July 2013
Volume 13, Issue 9
Free
Vision Sciences Society Annual Meeting Abstract  |   July 2013
Measuring information acquisition during viewing of dynamic scenes using free, natural-language descriptions
Author Affiliations
  • Daniel R. Saunders
    Schepens Eye Research Institute, Massachusetts Eye and Ear, Boston, MA
  • Peter J. Bex
    Schepens Eye Research Institute, Massachusetts Eye and Ear, Boston, MA
  • Russell L. Woods
    Schepens Eye Research Institute, Massachusetts Eye and Ear, Boston, MA
Journal of Vision July 2013, Vol.13, 1311. doi:10.1167/13.9.1311
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      Daniel R. Saunders, Peter J. Bex, Russell L. Woods; Measuring information acquisition during viewing of dynamic scenes using free, natural-language descriptions. Journal of Vision 2013;13(9):1311. doi: 10.1167/13.9.1311.

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      © ARVO (1962-2015); The Authors (2016-present)

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Abstract

Most visual experience consists of dynamic natural scenes, but few tools are available for directly assessing the information that can be obtained from such experience. It would be valuable to have a measure sensitive to the richness of natural viewing as well as viewing of movies and television, and capable of registering failures of higher-order visual function such as object recognition and face perception. We have developed a method for evaluating perception of dynamic natural scenes, where participants supply a free, natural-language description of the content of a video clip, one of 200 video clips of 30 s duration drawn from dramatic and documentary films, and these descriptions are scored against a normative database. One normative database was collected using Amazon.com’s Mechanical Turk (4000 responses, 99 participants), while another was collected locally (2400 responses, 60 participants) with recruitment stratified by age, including a 70y+ group. Several scoring algorithms derived from computational linguistics were evaluated, based on their ability to match descriptions to their corresponding clip. The best algorithm, a simple average of words shared with the normative descriptions, correctly matched 95% of the Mechanical Turk and 75% of the in-lab descriptions. The measure was further evaluated by showing Mechanical Turk participants (N = 92) clips which had been degraded by Gaussian blur, and by showing in-lab participants (N = 15) unmodified clips viewed through varying levels of optical defocus. In both conditions, the average free description score decreased as viewing conditions were degraded. Therefore, this measure can detect differences in information acquisition. The method could easily be adapted to evaluate specific hypotheses about sensory acquisition of high-level information.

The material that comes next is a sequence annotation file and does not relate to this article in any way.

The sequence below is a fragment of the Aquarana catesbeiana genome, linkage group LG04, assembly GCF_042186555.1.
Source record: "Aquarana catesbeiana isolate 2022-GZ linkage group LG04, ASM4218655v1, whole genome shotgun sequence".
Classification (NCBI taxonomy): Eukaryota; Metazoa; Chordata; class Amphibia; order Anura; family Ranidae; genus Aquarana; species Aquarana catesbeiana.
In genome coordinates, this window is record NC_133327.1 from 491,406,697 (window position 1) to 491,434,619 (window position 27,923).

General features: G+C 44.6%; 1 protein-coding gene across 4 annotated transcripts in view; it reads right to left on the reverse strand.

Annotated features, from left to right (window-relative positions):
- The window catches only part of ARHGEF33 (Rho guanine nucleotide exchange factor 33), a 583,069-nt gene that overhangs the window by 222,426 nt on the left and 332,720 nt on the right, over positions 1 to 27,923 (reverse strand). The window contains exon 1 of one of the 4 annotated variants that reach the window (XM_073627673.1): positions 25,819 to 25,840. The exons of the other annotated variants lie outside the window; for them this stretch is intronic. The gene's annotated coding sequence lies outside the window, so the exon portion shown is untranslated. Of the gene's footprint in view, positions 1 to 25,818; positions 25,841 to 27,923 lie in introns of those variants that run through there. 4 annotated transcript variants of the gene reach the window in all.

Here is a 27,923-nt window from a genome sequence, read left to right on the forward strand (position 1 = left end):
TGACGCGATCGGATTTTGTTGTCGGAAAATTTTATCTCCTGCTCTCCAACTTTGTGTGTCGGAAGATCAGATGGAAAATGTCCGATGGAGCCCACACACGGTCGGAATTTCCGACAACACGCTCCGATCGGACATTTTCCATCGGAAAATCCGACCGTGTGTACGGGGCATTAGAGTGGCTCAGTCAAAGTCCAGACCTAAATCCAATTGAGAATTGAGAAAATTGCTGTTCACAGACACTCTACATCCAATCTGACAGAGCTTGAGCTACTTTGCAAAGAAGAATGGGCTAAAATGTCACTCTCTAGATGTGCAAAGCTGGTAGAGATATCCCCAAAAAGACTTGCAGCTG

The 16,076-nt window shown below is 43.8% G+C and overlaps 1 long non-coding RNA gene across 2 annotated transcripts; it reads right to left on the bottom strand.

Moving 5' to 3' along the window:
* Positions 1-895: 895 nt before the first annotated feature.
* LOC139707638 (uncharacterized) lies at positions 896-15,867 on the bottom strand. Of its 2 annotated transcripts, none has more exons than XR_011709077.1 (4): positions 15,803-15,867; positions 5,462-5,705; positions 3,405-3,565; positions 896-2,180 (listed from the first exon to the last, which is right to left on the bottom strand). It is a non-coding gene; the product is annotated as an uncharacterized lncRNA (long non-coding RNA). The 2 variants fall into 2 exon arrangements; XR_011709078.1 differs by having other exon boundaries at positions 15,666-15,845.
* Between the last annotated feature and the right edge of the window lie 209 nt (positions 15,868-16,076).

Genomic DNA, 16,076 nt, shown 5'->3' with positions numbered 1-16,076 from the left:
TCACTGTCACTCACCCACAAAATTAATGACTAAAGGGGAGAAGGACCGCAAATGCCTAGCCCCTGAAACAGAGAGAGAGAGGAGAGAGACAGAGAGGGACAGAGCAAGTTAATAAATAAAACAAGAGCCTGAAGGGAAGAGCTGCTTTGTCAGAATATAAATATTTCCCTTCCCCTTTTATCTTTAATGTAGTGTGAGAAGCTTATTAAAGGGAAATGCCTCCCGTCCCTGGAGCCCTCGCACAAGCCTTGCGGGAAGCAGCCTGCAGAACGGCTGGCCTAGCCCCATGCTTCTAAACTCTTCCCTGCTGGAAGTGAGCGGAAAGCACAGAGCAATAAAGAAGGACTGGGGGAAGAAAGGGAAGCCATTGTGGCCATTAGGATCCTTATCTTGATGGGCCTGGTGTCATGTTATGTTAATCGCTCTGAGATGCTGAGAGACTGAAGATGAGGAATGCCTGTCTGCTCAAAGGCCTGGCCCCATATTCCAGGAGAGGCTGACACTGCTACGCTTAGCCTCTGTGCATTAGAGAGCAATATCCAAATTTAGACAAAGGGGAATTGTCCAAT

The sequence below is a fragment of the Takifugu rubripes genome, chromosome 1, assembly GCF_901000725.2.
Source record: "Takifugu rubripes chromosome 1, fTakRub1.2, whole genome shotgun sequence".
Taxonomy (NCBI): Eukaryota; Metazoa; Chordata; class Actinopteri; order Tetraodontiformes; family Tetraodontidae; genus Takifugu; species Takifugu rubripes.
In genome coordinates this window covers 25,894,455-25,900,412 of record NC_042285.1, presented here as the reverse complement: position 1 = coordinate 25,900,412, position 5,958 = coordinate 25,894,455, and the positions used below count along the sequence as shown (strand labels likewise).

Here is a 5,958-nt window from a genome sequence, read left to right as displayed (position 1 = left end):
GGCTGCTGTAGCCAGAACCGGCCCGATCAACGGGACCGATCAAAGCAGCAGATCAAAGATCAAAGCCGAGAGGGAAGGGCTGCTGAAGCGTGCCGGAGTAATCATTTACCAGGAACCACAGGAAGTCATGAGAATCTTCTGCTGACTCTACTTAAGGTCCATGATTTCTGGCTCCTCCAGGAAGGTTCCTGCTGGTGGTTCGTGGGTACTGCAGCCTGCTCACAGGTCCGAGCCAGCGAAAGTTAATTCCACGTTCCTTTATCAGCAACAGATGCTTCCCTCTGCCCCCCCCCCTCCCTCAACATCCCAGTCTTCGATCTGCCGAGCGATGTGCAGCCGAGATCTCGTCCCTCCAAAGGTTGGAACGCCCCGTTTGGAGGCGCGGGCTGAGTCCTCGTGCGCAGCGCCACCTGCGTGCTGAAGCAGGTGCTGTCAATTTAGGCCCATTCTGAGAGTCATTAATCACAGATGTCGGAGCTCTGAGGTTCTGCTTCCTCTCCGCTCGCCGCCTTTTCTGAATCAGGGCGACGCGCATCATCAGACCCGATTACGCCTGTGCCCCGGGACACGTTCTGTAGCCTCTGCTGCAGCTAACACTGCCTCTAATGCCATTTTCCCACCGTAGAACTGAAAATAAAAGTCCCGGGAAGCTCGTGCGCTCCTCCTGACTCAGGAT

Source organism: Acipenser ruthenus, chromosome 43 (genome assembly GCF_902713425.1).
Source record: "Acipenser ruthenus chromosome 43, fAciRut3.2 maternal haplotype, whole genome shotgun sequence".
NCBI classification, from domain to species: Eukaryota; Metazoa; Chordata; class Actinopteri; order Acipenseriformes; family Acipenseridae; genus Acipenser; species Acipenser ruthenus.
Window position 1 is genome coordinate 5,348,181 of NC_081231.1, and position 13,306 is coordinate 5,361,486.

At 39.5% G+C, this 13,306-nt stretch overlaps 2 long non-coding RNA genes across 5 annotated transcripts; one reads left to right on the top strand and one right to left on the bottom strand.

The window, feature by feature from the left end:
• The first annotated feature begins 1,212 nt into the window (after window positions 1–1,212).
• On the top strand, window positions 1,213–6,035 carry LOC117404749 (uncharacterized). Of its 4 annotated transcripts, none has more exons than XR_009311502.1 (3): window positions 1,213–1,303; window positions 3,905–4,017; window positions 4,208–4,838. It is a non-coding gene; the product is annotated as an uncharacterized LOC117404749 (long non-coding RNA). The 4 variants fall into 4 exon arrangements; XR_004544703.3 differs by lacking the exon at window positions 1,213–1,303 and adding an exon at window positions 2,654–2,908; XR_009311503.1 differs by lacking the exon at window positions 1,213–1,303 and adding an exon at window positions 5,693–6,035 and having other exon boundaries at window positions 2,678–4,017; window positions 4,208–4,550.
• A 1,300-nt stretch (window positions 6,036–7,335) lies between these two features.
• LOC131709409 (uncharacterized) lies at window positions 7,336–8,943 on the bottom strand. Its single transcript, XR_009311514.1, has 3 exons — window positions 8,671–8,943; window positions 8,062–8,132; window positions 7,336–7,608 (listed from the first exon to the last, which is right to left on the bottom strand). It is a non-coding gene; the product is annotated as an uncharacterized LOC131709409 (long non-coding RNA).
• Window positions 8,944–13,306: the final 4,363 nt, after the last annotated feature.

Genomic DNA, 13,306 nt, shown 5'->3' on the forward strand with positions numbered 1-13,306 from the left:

Meeting abstract presented at VSS 2013

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